In human PASMC, treatment with staurosporine, a potent inducer of apoptosis, increased (Fig. 8Aa) (37), caused cell shrinkage (Fig. 8Ab), and increased the percentage of the cells undergoing apoptosis (Fig. 8Ac). The time courses for staurosporine-mediated effects on /K(V), ceU volume change and apoptosis were, however, quite different. The staurosporine-mediated increase in /K(V) took place at first foUowed by apoptotic cell shrinkage. The correlated increase in /K(V) and ceU shrinkage far preceded the increase in the percentage of apoptotic cells (Fig. 8Ac). Blockade of Kv channels with 4-aminopyridine inhibited staurosporine-induced increase in /K(V) (Fig. 8Ba) and attenuated staurosporine-induced apoptosis (Fig. 8B&). These results suggest that the earliest event in apoptosis involves an increase in Kv channel activity which subsequently results in efflux and cell volume decrease, and ultimately causes apoptosis.

Bcl-2 is an antiapoptotic membrane protein which enhances cell survival by preventing cytochrome c release from the mitochondrial intermembrane space to the cytosol. In keeping with the known importance of transmembrane movement in modulating cell death, it is not surprising to observe that the overexpression of human Bcl-2 in rat PASMC downregulated the expression of Kv channel a subunits (particularly Kvl.l, Kvl.5, and Kv2.1) (Fig. 8Ca) and decreased /K(V) (Fig. 8Cb). Additionally, staurosporine-induced augmentation in /K(V) and apoptosis were both attenuated in the Bcl-2-transfected PASMC (Fig. 8Cc) (22).

In summary, function and expression of K+ channels play an important role in apoptosis in PASMC. Decreased activity of voltage-dependent K+ channels due to decreased expression or function of K+ channels during hypoxia leads to maintenance of a high [K+]cyl, which opposes apoptosis by preventing apoptotic cell shrinkage and by suppression of cytoplasmic caspases and nucleases. Therefore, decreased expression or function of Kv channels in PASMC may be an important anti-apoptotic mechanism and, hence, may significantly contribute to pulmonary vascular remodeling.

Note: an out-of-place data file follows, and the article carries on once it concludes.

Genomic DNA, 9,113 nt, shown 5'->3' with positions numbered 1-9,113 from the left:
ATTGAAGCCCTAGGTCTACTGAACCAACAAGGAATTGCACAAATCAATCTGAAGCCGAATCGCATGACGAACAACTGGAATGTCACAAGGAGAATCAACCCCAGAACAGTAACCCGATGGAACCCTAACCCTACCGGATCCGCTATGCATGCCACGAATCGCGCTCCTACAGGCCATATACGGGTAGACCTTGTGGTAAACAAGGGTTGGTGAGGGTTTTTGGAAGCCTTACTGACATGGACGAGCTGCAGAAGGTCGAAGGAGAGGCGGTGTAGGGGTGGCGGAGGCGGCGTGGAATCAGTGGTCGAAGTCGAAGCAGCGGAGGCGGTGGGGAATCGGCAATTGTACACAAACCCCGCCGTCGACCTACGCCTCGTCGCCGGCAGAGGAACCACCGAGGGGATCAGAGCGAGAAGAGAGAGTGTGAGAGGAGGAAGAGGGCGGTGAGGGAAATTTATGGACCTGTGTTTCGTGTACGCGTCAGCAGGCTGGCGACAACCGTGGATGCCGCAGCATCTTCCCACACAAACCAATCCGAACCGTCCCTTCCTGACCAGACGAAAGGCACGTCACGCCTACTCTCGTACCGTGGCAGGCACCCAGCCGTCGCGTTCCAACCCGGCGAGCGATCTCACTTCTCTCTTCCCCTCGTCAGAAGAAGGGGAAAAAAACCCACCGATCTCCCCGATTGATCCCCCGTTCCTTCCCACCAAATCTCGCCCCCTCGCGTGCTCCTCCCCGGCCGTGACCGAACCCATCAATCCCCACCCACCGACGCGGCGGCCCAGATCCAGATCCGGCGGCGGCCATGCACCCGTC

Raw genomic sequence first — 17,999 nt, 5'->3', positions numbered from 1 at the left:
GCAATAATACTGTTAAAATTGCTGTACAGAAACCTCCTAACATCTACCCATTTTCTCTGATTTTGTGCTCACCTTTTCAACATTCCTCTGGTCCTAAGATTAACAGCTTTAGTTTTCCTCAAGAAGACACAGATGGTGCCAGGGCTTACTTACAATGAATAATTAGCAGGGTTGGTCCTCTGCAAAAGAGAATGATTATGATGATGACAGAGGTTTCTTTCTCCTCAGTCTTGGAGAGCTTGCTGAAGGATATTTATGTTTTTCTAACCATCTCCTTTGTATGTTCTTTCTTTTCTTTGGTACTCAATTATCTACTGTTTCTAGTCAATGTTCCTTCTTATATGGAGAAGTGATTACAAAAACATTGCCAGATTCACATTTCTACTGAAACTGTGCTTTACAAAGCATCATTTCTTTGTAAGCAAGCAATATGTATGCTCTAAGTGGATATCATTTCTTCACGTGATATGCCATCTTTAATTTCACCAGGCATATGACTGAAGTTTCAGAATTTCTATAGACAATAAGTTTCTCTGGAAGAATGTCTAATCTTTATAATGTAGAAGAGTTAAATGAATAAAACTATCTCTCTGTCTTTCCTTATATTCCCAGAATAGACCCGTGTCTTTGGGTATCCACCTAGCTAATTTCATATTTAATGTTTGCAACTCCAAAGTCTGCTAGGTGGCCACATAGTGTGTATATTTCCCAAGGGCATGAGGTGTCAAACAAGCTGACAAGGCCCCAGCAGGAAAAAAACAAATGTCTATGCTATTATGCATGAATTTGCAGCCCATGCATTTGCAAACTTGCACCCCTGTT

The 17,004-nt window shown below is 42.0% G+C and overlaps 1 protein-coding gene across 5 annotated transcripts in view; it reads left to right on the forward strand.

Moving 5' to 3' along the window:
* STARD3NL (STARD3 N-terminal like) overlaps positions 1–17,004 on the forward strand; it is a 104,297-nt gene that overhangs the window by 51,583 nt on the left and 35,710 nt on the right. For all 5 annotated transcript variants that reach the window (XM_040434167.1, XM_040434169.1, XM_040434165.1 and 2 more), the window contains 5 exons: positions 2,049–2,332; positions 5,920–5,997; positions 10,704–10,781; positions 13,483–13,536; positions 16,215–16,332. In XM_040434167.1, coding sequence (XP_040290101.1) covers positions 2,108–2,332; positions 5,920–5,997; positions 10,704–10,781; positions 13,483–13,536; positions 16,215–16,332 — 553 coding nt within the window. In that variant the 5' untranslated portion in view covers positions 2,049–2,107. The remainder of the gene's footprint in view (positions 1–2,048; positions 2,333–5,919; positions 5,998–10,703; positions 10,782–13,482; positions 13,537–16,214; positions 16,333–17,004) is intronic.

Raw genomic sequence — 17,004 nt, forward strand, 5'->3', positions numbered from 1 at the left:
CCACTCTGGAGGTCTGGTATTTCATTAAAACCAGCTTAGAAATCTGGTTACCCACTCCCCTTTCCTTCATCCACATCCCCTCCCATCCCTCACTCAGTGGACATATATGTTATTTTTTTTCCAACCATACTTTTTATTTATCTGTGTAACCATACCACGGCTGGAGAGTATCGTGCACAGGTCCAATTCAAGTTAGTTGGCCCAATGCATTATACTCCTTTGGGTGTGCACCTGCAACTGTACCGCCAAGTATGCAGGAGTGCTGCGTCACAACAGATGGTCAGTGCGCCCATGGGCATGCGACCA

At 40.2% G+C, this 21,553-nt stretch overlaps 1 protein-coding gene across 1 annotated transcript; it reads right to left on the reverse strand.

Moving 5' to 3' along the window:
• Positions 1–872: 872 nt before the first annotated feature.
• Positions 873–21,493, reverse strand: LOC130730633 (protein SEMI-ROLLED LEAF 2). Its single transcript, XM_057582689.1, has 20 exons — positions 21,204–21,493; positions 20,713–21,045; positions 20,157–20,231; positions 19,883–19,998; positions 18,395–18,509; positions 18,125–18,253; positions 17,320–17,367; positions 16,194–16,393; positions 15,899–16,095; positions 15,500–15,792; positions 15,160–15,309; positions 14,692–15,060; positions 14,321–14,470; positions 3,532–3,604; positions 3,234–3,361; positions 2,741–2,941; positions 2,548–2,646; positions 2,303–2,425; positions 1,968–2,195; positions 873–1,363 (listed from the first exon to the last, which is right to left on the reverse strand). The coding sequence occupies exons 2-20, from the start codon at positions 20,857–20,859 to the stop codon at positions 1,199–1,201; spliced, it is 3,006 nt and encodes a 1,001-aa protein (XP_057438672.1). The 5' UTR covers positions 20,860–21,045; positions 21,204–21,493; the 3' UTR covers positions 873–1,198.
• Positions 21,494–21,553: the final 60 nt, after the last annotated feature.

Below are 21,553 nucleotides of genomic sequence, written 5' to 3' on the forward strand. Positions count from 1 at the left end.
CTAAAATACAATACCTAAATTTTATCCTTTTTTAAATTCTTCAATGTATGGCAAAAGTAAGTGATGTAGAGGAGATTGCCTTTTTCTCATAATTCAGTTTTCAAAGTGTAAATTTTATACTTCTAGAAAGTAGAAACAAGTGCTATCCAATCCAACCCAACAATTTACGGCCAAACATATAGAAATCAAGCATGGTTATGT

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Figure 8. Kv channel activity in PASMC is modulated by pro- and anti-apoptotic agents. A: Staurosporine (ST), a pro-apoptotic agent, enhances /K(V) (a) and causes apoptotic cell shrinkage (b) in rat PASMC. Time-courses of the ST-induced /K(V) increase (c, circles), cell volume decrease (c, triangles), and the percentage of apoptotic cells (c, bars). Note that increased /K(V) precedes cell shrinkage and apoptosis. B: Inhibition of Kv channels with 4-AP (5 mM) attenuates ST-induced apoptosis in human PASMC. C: Overexpression (+bcl-2) of Bcl-2 downregulates mRNA expression of Kvl.l, Kvl.5, and Kv2.1 (a), decreases amplitude of /K(V) (b), and inhibits ST-induced apoptosis (e). ***P<0.001 vs. control {-bcl-2) (Reproduced from Refs. 23,37, and 81).

Figure 8. Kv channel activity in PASMC is modulated by pro- and anti-apoptotic agents. A: Staurosporine (ST), a pro-apoptotic agent, enhances /K(V) (a) and causes apoptotic cell shrinkage (b) in rat PASMC. Time-courses of the ST-induced /K(V) increase (c, circles), cell volume decrease (c, triangles), and the percentage of apoptotic cells (c, bars). Note that increased /K(V) precedes cell shrinkage and apoptosis. B: Inhibition of Kv channels with 4-AP (5 mM) attenuates ST-induced apoptosis in human PASMC. C: Overexpression (+bcl-2) of Bcl-2 downregulates mRNA expression of Kvl.l, Kvl.5, and Kv2.1 (a), decreases amplitude of /K(V) (b), and inhibits ST-induced apoptosis (e). ***P<0.001 vs. control {-bcl-2) (Reproduced from Refs. 23,37, and 81).